“I’m five now, Mr. Raymond,” Dilly had reproved him in her best grownup voice. “I can walk just fine, thank you. I bet I could walk all the way to California.” There was a song her Mère played sometimes, a man singing about California, and the dreamy look on her face made Dilly believe that was the best journey possible, one they might take together someday, she and her mother.
Then she would accept the paper bag from Mr. Raymond and thank him very prettily. Never once did she think that she should have given him money because the very first time Mère’s hair had been a scary bird’s nest and she had wanted to cheer her up, he had simply given them to her with his forehead all wrinkled up. Then he’d walked her to the door and stood on the sidewalk, watching her all the way back. “You go on inside now, you hear, and don’t you leave again until Miz Mabel comes to see you,” he hollered when she got to the second block.
It was years later before she recognized that there was a conspiracy among the neighbors to keep her safe during Mère’s rocky times. Miz Mabel was a black lady who lived down the block. She seemed ancient to a little girl, and she always dressed so crisp and nice, even wore a hat more often than not. Her dresses were mostly shirtwaists, belted and ironed to a fare-thee-well, some of them with breast pockets complete with a lacy handkerchief.
She usually wore pearls, big fat ones that might not have been real, but Dilly secretly thought them exquisite, glowing as they did against the mahogany of her skin. On her feet were high heeled pumps, black or white patent, and during the hours she would sit on their porch steps waiting for Mère to return with her latest man, she would extract a tissue from where it was tucked in her cuff, and she would spit into it very delicately, then remove the tiniest scuff marring the gloss.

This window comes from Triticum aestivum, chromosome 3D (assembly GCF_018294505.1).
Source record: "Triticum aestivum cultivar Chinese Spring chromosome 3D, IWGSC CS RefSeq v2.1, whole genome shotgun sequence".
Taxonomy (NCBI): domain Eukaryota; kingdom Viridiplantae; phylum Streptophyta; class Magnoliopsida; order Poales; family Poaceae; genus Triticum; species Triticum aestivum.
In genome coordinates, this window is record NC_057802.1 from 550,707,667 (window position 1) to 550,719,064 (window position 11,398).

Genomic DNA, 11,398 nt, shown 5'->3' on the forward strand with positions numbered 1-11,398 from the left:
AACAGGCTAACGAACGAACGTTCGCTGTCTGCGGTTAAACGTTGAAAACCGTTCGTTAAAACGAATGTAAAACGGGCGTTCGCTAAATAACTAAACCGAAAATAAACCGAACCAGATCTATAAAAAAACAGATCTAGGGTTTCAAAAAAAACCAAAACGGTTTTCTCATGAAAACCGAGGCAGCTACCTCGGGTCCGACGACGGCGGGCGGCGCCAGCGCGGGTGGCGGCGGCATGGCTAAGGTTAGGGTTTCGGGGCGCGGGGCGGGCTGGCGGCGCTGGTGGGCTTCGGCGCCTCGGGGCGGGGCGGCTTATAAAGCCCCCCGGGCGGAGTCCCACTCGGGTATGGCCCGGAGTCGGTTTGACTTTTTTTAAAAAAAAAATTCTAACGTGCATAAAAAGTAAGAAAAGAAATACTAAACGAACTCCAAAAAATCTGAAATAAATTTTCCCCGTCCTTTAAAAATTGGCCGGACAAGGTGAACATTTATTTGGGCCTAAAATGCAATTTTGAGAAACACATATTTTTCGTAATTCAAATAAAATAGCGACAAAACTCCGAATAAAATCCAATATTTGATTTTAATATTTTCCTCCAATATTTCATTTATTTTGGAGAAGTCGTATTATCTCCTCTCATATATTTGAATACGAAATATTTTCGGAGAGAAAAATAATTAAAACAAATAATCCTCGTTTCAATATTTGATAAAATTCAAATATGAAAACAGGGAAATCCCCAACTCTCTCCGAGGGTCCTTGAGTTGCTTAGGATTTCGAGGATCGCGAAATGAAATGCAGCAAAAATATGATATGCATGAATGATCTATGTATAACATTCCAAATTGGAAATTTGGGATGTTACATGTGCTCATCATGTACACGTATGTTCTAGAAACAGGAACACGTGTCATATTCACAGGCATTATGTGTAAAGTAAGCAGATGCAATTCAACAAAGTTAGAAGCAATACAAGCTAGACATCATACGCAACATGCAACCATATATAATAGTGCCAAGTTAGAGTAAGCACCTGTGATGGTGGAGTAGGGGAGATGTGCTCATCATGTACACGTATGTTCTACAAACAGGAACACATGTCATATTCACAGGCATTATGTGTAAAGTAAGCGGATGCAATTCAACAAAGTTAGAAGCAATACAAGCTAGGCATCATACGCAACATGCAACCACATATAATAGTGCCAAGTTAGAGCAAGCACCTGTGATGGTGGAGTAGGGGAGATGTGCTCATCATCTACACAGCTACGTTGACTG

She would never come inside, Miz Mabel. Dilly was not her kind, she explained to the girl, and if anything happened (Dilly never could get her to explain what if anything happened meant, but it was clear it was something bad) she would be the one blamed.
Dilly did not always understand the reasoning of adults; what child does? Miz Mabel was very stern and would order her back to bed. She seemed to have eyes in the back of her head for seeing that Dilly wasn’t where she’d been ordered. All Dilly wanted was to be closer to the steadiness of Miz Mabel, the weight and consequence Mère had never possessed. She was pretty sure Miz Mabel could fight off tigers and demons, that a snake would freeze in its slithery tracks. If she said Get thee gone, thou fork-tongued evil (which Dilly really heard her say once; she was a big one for praying) then that snake would disappear, lickety-split.
Many nights, Dilly would hold her breath and creep very slowly toward the front door, but Miz Mabel would catch her halfway down the hall, though Dilly did not to this day know how. Finally they settled on her scooting as close to the window screen as possible and listening to Miz Mabel recite Scripture until she fell asleep. Once or twice she would doze and then awaken to hear Miz Mabel speaking low to someone else. Her husband, Mr. Mose, Dilly thought. “That woman got no right having such a sweet child when other women caint.” And she would hear Mr. Mose respond something about the Lord’s mysterious ways and keep talking right past a sob or a moist sniff.
Some instinct kept Dilly from telling Mère about Miz Mabel, and when she was just past six, she and Mère moved. She never saw Miz Mabel again, but to this day, when she felt anxious, reading Scripture calmed her down.
And she bought a set of paper dolls in an antique shop once, just for the shirtwaist dress and pearls and patent pumps inside.